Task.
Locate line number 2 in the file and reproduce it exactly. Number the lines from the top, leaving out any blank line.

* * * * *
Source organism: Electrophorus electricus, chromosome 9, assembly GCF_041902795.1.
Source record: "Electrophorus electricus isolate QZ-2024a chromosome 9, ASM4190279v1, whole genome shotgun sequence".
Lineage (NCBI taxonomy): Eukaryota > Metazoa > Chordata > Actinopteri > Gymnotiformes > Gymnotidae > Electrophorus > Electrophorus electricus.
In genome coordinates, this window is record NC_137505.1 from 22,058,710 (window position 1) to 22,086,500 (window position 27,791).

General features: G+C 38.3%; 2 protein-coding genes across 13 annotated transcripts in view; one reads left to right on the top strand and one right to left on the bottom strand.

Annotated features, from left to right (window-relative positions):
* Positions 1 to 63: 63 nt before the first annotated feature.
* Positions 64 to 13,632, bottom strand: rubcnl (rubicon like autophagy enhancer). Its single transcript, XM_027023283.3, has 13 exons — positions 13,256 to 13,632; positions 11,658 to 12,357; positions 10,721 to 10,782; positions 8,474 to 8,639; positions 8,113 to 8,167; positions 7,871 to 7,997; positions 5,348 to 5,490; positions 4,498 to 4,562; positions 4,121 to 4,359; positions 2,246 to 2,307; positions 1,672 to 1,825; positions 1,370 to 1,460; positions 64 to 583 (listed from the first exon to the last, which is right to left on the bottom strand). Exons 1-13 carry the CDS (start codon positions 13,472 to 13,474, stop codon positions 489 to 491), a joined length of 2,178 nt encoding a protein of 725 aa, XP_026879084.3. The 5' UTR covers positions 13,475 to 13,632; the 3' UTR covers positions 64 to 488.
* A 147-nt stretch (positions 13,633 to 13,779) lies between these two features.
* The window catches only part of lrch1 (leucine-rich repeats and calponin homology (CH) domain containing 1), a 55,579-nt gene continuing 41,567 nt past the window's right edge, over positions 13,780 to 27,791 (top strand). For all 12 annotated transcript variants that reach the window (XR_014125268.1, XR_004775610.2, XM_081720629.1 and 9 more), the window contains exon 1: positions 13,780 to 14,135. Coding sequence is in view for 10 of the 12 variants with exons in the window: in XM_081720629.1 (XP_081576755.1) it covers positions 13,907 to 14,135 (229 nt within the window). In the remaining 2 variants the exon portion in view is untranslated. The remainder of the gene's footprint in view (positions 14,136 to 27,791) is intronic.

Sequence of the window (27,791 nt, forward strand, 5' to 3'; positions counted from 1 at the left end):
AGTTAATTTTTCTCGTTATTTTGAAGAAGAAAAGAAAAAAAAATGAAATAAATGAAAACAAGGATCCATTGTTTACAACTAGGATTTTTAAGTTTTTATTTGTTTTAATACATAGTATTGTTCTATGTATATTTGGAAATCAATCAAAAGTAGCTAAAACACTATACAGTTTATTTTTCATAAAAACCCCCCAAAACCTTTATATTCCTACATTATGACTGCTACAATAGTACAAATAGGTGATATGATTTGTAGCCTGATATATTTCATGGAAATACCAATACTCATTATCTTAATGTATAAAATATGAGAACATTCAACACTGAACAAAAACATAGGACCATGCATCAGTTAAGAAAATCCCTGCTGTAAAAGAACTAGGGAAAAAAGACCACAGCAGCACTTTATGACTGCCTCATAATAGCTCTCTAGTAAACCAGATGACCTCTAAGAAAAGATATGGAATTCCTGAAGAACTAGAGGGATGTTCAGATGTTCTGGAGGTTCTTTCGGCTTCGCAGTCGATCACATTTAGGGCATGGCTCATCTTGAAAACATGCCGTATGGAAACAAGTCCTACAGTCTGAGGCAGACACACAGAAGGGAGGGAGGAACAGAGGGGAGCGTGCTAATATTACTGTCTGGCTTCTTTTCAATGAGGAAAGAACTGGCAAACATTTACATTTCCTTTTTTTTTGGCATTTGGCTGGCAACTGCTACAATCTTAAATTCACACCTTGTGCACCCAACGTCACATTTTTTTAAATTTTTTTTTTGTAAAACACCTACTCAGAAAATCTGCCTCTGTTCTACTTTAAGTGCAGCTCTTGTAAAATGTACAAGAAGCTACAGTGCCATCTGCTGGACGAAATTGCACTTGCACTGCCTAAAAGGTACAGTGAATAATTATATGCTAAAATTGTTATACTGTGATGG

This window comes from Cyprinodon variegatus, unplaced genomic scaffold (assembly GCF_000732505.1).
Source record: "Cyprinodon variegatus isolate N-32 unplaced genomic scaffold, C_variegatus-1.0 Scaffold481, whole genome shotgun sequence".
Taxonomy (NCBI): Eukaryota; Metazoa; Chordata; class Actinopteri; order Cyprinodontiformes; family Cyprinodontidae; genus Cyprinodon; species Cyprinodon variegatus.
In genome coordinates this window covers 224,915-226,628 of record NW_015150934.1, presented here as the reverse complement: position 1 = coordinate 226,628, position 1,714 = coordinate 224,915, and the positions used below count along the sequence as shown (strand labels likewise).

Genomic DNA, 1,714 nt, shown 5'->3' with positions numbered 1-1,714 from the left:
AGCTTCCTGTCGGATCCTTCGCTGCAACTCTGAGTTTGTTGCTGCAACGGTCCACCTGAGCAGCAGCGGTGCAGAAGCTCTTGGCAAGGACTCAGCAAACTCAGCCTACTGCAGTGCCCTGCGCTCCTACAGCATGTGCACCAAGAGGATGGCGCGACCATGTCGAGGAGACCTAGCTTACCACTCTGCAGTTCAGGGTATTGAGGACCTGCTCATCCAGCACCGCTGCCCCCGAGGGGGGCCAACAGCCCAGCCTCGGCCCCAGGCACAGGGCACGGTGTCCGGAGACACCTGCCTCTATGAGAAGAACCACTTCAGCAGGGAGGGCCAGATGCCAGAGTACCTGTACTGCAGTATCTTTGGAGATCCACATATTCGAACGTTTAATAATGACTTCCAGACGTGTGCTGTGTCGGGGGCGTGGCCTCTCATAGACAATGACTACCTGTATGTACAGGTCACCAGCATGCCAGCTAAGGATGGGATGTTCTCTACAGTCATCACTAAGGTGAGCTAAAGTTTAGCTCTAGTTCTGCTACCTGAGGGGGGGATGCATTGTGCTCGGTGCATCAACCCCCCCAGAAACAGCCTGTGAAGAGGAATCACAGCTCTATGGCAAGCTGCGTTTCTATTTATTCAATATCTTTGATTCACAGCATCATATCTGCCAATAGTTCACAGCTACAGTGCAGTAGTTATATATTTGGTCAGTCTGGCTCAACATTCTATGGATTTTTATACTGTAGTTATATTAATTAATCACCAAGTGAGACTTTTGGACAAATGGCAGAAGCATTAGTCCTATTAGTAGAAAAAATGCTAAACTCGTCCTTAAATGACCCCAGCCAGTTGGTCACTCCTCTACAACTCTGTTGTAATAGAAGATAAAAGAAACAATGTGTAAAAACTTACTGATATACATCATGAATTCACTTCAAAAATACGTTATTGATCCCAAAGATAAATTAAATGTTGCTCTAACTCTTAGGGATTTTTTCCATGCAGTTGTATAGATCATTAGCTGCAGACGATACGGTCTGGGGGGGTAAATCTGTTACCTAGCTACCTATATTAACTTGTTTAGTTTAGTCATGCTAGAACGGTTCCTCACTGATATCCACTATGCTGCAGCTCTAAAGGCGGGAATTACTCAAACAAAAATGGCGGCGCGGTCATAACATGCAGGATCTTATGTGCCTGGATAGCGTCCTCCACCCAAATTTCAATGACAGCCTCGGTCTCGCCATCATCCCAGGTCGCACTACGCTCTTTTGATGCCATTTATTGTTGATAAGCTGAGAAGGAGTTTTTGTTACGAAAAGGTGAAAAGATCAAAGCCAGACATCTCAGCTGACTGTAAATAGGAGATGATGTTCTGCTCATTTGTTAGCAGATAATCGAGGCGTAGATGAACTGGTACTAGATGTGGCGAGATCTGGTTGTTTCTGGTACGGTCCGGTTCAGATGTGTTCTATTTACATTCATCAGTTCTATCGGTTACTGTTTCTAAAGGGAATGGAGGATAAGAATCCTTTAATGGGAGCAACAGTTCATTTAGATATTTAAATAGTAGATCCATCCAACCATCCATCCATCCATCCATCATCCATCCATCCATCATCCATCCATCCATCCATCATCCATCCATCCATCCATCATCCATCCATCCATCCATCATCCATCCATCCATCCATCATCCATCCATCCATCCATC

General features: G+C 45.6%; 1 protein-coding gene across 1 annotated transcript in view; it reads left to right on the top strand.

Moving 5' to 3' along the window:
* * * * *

Source record: "Electrophorus electricus isolate QZ-2024a chromosome 9, ASM4190279v1, whole genome shotgun sequence".